A federal appeals court on Monday released a redacted version of the U.S. Justice Department’s memorandum of justification for a 2011 drone attack that killed Anwar al Awlaki, an American-born Islamist preacher suspected of having ties to al Qaeda.
The memo says that because the U.S. government considered al Awlaki to be an “operational leader” of an “enemy force,” it was legal for the Central Intelligence Agency to attack him with a drone even though he was a U.S. citizen.
The memo says the killing was further justified under Congressional authorization for the use of U.S. military force following the Sept. 11, 2001 hijacked-plane attacks.
This justification, as flimsy as it is, could never apply to the other 3 extra-judicial killings, including Anwar al Awlaki’s teenage son.
Four U.S. citizens have been killed with drone strikes by the Obama administration. That is not a fantasy; it’s the reality of the authoritarian creep of the war on terror, which relies on fear and fantasy to keep Americans too scared and docile to realize their constitutional rights are already gone.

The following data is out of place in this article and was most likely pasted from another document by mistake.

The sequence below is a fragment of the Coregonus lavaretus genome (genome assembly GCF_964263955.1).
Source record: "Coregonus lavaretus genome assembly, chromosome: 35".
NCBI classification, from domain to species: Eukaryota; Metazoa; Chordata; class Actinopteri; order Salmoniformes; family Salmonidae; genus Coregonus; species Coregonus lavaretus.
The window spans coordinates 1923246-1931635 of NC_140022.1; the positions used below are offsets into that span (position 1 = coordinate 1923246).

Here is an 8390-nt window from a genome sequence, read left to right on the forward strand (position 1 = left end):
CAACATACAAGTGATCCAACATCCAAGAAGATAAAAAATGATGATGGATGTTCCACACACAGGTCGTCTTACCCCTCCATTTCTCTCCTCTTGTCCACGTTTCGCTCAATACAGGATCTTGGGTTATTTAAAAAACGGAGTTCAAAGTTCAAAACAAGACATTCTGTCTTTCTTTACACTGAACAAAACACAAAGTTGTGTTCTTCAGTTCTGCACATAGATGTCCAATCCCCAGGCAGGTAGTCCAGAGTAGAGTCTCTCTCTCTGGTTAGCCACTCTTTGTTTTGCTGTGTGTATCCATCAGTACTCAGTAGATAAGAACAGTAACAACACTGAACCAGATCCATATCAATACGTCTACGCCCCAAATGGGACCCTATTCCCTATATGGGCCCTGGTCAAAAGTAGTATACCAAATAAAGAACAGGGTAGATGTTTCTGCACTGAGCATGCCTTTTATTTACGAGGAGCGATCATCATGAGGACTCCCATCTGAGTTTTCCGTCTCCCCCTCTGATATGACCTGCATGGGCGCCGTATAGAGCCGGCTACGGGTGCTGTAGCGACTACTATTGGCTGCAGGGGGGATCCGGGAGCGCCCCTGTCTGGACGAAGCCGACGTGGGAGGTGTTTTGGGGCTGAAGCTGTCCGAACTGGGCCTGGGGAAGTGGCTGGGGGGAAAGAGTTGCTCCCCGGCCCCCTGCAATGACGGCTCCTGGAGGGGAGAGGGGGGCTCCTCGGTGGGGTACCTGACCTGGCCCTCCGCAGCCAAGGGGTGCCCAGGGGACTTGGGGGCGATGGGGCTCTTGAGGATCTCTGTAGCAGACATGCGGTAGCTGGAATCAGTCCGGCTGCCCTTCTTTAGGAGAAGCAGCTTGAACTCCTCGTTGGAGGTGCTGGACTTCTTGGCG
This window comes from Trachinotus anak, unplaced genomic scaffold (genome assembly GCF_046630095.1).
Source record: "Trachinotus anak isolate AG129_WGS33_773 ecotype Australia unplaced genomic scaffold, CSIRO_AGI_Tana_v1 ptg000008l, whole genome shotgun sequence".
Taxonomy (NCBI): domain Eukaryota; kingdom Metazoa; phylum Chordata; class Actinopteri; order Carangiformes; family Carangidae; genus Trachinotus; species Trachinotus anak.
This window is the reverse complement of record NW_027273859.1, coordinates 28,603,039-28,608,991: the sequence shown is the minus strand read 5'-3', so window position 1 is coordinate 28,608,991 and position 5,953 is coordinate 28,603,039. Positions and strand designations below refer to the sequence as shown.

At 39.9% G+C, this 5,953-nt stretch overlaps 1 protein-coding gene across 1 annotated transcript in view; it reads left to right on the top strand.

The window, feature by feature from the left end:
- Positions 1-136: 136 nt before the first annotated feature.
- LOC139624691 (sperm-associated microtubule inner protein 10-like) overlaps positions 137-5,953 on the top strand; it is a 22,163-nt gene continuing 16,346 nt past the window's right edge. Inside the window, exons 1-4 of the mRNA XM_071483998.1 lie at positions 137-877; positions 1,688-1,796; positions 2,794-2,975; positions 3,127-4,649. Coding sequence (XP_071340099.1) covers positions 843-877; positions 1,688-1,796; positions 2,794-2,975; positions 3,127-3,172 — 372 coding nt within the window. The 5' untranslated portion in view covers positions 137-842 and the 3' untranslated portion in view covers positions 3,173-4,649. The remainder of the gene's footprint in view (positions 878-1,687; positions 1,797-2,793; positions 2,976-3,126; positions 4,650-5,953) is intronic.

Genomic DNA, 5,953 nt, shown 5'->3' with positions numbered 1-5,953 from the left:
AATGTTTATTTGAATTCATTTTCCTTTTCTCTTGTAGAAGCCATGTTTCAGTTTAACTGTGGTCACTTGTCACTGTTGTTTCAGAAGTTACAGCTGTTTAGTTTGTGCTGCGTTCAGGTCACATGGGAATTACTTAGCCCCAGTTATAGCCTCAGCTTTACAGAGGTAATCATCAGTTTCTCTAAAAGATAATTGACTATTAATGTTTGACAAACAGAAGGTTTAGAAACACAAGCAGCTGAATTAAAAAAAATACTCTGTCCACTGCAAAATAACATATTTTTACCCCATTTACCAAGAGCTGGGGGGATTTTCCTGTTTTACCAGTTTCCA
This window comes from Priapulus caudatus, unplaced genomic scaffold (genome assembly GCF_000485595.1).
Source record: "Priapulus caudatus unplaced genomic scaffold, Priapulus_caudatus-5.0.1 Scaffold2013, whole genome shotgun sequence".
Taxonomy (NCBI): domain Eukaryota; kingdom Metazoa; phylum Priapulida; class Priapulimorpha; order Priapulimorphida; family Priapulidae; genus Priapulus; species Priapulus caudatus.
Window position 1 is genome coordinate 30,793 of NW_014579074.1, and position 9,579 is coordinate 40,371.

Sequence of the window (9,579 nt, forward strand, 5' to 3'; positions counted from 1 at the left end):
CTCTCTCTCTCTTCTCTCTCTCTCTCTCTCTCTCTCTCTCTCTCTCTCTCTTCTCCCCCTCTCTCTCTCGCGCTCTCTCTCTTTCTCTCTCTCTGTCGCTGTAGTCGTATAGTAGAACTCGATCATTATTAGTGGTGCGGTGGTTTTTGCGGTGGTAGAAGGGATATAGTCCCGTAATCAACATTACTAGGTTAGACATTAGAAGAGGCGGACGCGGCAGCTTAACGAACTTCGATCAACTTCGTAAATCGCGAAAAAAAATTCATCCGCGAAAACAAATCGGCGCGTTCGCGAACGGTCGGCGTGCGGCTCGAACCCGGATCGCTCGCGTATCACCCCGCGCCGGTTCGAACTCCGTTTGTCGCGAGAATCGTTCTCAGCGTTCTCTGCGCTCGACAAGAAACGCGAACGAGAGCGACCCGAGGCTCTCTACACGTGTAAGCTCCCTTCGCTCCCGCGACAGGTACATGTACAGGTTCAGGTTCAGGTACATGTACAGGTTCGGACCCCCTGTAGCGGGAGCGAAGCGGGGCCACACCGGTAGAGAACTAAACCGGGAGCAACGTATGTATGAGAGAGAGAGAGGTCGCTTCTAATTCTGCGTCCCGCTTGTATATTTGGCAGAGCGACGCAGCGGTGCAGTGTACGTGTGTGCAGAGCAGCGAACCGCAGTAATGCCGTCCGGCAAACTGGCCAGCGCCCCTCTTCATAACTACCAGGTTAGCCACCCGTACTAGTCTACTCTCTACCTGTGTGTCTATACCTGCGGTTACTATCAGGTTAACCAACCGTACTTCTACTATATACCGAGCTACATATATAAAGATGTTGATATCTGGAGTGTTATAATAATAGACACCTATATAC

Democrat apologists are very uncomfortable with the reality of what the Obama regime has accomplished in 8 years. It’s so much easier to attack messengers than to acknowledge it is they who are enmeshed in the fantastical public relations that frames death and destruction as “humanitarian intervention”. To that end, junk thinking attacking conspiracy theorists is always appreciated, like this article bashing the intellectual character of conspiracy theorists:
Meet Oliver. Like many of his friends, Oliver thinks he is an expert on 9/11. He spends much of his spare time looking at conspiracist websites and his research has convinced him that the terrorist attacks on New York and Washington, DC, of 11 September 2001 were an inside job. The aircraft impacts and resulting fires couldn’t have caused the Twin Towers of the World Trade Center to collapse. The only viable explanation, he maintains, is that government agents planted explosives in advance. He realises, of course, that the government blames Al-Qaeda for 9/11 but his predictable response is pure Mandy Rice-Davies: they would say that, wouldn’t they?